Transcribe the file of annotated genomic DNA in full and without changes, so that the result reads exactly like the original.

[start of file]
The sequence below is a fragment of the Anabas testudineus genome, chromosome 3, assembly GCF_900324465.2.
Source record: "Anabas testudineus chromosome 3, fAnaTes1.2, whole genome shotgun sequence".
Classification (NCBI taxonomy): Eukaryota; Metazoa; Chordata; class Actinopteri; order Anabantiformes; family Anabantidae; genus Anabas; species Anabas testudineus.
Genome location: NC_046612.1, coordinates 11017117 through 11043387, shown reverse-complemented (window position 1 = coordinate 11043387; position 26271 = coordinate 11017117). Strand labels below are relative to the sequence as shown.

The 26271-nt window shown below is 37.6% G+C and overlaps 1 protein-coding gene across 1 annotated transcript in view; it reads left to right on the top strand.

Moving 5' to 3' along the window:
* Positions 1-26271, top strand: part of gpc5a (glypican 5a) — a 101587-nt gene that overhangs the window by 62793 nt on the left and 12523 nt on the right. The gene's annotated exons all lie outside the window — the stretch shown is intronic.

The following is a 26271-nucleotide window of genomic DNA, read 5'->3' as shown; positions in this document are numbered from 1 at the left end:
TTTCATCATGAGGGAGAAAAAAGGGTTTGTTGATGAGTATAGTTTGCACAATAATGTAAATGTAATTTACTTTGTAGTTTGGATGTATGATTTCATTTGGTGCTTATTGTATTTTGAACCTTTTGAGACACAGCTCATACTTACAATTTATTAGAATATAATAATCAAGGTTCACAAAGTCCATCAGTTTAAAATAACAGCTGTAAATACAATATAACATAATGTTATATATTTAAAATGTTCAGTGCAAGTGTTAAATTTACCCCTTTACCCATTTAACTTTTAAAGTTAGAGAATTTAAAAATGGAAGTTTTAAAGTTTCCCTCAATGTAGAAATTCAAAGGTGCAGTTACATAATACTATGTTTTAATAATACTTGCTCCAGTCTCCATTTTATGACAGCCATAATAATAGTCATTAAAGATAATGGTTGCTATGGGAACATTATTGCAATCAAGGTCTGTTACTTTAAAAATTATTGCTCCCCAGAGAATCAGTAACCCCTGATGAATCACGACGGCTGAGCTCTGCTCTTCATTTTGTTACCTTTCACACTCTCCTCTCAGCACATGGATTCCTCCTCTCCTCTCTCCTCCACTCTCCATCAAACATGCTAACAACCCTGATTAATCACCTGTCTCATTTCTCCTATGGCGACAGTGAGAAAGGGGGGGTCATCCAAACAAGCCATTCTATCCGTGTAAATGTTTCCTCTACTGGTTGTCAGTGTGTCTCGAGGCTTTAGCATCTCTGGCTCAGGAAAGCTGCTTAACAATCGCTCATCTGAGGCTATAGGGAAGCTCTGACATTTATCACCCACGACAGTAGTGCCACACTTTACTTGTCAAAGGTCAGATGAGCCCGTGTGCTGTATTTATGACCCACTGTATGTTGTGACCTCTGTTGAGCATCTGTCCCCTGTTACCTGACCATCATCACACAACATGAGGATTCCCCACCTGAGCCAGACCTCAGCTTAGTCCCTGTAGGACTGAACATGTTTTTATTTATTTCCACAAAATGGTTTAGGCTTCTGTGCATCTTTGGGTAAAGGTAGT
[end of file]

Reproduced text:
The sequence below is a fragment of the Anabas testudineus genome, chromosome 3, assembly GCF_900324465.2.
Source record: "Anabas testudineus chromosome 3, fAnaTes1.2, whole genome shotgun sequence".
Classification (NCBI taxonomy): Eukaryota; Metazoa; Chordata; class Actinopteri; order Anabantiformes; family Anabantidae; genus Anabas; species Anabas testudineus.
Genome location: NC_046612.1, coordinates 11017117 through 11043387, shown reverse-complemented (window position 1 = coordinate 11043387; position 26271 = coordinate 11017117). Strand labels below are relative to the sequence as shown.

The 26271-nt window shown below is 37.6% G+C and overlaps 1 protein-coding gene across 1 annotated transcript in view; it reads left to right on the top strand.

Moving 5' to 3' along the window:
* Positions 1-26271, top strand: part of gpc5a (glypican 5a) — a 101587-nt gene that overhangs the window by 62793 nt on the left and 12523 nt on the right. The gene's annotated exons all lie outside the window — the stretch shown is intronic.

The following is a 26271-nucleotide window of genomic DNA, read 5'->3' as shown; positions in this document are numbered from 1 at the left end:
TTTCATCATGAGGGAGAAAAAAGGGTTTGTTGATGAGTATAGTTTGCACAATAATGTAAATGTAATTTACTTTGTAGTTTGGATGTATGATTTCATTTGGTGCTTATTGTATTTTGAACCTTTTGAGACACAGCTCATACTTACAATTTATTAGAATATAATAATCAAGGTTCACAAAGTCCATCAGTTTAAAATAACAGCTGTAAATACAATATAACATAATGTTATATATTTAAAATGTTCAGTGCAAGTGTTAAATTTACCCCTTTACCCATTTAACTTTTAAAGTTAGAGAATTTAAAAATGGAAGTTTTAAAGTTTCCCTCAATGTAGAAATTCAAAGGTGCAGTTACATAATACTATGTTTTAATAATACTTGCTCCAGTCTCCATTTTATGACAGCCATAATAATAGTCATTAAAGATAATGGTTGCTATGGGAACATTATTGCAATCAAGGTCTGTTACTTTAAAAATTATTGCTCCCCAGAGAATCAGTAACCCCTGATGAATCACGACGGCTGAGCTCTGCTCTTCATTTTGTTACCTTTCACACTCTCCTCTCAGCACATGGATTCCTCCTCTCCTCTCTCCTCCACTCTCCATCAAACATGCTAACAACCCTGATTAATCACCTGTCTCATTTCTCCTATGGCGACAGTGAGAAAGGGGGGGTCATCCAAACAAGCCATTCTATCCGTGTAAATGTTTCCTCTACTGGTTGTCAGTGTGTCTCGAGGCTTTAGCATCTCTGGCTCAGGAAAGCTGCTTAACAATCGCTCATCTGAGGCTATAGGGAAGCTCTGACATTTATCACCCACGACAGTAGTGCCACACTTTACTTGTCAAAGGTCAGATGAGCCCGTGTGCTGTATTTATGACCCACTGTATGTTGTGACCTCTGTTGAGCATCTGTCCCCTGTTACCTGACCATCATCACACAACATGAGGATTCCCCACCTGAGCCAGACCTCAGCTTAGTCCCTGTAGGACTGAACATGTTTTTATTTATTTCCACAAAATGGTTTAGGCTTCTGTGCATCTTTGGGTAAAGGTAGT